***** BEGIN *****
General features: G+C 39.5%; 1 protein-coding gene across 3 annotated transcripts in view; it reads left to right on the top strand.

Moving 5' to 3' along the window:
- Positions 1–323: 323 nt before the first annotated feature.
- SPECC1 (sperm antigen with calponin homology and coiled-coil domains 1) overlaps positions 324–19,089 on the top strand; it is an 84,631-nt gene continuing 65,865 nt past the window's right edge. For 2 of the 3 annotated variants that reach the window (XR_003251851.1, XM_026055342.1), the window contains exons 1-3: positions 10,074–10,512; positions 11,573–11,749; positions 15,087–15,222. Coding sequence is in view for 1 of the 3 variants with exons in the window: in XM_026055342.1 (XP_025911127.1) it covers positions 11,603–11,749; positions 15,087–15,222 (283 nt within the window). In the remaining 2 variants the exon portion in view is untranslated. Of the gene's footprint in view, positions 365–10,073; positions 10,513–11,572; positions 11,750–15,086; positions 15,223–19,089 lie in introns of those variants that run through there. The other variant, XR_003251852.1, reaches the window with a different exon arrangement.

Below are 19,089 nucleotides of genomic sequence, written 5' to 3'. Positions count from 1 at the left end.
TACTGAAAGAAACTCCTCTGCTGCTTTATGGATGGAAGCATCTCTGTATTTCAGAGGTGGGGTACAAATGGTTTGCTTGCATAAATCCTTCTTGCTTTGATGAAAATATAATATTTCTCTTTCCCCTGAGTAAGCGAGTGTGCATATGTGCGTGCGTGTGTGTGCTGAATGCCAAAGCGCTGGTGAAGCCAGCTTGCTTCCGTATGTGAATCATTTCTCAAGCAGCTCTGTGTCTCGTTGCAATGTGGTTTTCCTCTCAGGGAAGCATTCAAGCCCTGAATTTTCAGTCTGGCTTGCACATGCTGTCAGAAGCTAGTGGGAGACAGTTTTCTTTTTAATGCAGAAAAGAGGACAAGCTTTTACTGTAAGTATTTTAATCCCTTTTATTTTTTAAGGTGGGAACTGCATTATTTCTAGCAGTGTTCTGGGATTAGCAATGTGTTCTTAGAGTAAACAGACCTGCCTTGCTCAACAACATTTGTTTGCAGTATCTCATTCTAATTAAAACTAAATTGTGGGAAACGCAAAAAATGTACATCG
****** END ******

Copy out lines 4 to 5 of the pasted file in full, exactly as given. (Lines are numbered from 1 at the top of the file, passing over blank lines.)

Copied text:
- SPECC1 (sperm antigen with calponin homology and coiled-coil domains 1) overlaps positions 324–19,089 on the top strand; it is an 84,631-nt gene continuing 65,865 nt past the window's right edge. For 2 of the 3 annotated variants that reach the window (XR_003251851.1, XM_026055342.1), the window contains exons 1-3: positions 10,074–10,512; positions 11,573–11,749; positions 15,087–15,222. Coding sequence is in view for 1 of the 3 variants with exons in the window: in XM_026055342.1 (XP_025911127.1) it covers positions 11,603–11,749; positions 15,087–15,222 (283 nt within the window). In the remaining 2 variants the exon portion in view is untranslated. Of the gene's footprint in view, positions 365–10,073; positions 10,513–11,572; positions 11,750–15,086; positions 15,223–19,089 lie in introns of those variants that run through there. The other variant, XR_003251852.1, reaches the window with a different exon arrangement.

Below are 19,089 nucleotides of genomic sequence, written 5' to 3'. Positions count from 1 at the left end.